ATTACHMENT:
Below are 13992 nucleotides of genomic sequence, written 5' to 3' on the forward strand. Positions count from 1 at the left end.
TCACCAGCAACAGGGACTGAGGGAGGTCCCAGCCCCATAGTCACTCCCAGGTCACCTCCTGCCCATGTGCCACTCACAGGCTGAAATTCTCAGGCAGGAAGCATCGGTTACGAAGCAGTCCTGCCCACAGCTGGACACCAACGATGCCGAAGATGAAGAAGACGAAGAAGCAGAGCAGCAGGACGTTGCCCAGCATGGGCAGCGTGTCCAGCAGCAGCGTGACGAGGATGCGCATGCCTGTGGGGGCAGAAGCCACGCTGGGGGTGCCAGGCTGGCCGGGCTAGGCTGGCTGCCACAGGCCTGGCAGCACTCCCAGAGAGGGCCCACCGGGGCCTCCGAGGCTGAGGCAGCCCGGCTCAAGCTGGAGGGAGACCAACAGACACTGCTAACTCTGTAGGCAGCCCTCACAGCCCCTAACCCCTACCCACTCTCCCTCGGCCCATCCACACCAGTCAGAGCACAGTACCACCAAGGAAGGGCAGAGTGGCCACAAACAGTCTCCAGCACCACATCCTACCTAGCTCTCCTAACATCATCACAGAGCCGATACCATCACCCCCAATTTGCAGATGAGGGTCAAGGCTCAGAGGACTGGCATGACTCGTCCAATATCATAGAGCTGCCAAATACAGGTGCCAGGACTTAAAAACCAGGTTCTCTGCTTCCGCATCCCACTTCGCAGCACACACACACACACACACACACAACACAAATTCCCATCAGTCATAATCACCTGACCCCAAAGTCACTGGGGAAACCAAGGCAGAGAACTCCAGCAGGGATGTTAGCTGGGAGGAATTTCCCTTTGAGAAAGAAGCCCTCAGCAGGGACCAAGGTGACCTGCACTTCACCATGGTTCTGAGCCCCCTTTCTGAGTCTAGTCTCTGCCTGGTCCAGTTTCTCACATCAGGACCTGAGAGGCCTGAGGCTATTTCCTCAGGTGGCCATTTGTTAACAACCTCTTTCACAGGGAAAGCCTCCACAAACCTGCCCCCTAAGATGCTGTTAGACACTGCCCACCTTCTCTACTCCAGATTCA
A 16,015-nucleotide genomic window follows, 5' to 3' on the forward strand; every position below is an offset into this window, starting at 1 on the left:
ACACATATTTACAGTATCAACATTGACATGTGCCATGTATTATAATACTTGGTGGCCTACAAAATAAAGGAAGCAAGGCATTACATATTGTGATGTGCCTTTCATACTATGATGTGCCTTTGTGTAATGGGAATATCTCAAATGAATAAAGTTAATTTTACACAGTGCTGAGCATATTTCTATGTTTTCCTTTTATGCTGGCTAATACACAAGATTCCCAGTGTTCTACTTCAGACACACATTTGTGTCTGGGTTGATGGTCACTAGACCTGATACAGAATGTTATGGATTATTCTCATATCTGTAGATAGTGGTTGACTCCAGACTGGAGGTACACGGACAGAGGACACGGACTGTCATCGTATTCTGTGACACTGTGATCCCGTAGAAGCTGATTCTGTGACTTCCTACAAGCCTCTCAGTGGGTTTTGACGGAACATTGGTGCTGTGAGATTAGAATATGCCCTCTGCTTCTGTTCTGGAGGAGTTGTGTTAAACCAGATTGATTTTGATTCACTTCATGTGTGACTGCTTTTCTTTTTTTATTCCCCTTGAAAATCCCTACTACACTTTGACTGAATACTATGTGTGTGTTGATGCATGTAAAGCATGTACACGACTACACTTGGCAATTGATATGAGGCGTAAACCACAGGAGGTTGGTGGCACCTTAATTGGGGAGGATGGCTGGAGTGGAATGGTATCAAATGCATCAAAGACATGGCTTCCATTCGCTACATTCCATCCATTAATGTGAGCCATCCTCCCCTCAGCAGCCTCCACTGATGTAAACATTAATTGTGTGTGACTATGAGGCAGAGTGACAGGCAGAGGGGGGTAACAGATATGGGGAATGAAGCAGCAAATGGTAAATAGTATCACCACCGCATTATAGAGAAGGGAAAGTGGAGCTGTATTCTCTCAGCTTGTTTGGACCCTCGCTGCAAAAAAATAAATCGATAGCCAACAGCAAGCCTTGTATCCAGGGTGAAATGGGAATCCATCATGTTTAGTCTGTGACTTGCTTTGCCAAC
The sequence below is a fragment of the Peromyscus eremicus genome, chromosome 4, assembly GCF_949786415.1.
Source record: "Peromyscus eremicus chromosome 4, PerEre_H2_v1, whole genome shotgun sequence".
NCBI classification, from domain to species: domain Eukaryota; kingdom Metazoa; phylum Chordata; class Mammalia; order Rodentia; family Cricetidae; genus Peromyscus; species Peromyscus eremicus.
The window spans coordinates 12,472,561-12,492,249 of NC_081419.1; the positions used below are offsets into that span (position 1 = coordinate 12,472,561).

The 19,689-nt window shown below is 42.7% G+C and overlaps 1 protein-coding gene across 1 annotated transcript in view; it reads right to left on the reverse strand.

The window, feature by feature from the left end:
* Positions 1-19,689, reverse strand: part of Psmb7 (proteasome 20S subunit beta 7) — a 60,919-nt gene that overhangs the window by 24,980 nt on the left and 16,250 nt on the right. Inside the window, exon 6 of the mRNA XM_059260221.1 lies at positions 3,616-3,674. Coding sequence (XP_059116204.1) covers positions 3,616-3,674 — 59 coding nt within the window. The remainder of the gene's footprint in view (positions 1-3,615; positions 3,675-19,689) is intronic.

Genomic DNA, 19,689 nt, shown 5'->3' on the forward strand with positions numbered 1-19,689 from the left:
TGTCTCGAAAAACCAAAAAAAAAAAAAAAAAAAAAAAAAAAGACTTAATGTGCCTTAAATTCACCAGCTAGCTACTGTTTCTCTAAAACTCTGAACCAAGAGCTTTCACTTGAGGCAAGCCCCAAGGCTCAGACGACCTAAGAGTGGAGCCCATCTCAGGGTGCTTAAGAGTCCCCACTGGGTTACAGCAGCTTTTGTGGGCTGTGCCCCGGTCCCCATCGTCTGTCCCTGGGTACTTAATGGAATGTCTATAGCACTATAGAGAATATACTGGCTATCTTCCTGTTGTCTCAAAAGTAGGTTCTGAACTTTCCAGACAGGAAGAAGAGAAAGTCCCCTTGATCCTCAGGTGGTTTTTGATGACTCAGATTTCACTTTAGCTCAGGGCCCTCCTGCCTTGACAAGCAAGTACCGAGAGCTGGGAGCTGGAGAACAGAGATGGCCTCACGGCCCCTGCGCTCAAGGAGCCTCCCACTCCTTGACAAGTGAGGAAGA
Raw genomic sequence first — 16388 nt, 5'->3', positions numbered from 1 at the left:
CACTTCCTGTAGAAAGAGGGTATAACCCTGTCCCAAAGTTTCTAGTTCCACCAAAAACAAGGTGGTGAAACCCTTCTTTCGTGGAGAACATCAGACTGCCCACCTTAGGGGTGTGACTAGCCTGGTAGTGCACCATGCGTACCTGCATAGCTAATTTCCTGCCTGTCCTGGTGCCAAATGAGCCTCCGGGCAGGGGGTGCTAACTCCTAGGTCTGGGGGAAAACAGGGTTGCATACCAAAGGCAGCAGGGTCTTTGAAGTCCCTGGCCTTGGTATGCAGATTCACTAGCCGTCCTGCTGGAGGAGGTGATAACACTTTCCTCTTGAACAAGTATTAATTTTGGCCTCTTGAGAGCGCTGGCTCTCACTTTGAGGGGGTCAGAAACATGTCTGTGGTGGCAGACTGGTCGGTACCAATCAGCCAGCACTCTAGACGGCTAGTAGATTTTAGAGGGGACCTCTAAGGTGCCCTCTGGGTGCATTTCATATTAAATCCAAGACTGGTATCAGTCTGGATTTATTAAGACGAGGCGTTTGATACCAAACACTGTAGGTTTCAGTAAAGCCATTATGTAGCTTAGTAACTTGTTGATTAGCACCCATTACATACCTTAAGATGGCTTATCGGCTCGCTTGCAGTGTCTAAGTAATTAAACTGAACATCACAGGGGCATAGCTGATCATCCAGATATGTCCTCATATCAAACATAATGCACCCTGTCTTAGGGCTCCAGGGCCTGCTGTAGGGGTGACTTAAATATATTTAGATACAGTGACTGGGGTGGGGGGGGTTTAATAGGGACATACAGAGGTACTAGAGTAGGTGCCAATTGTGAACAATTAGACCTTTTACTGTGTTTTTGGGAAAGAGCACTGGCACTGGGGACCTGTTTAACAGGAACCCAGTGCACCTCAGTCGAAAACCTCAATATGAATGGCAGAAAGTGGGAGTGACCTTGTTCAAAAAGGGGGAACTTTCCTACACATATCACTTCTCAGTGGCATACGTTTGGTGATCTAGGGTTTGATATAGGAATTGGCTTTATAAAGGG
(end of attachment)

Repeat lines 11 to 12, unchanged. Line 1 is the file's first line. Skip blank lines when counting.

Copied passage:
* Positions 1-19,689, reverse strand: part of Psmb7 (proteasome 20S subunit beta 7) — a 60,919-nt gene that overhangs the window by 24,980 nt on the left and 16,250 nt on the right. Inside the window, exon 6 of the mRNA XM_059260221.1 lies at positions 3,616-3,674. Coding sequence (XP_059116204.1) covers positions 3,616-3,674 — 59 coding nt within the window. The remainder of the gene's footprint in view (positions 1-3,615; positions 3,675-19,689) is intronic.

Genomic DNA, 19,689 nt, shown 5'->3' on the forward strand with positions numbered 1-19,689 from the left: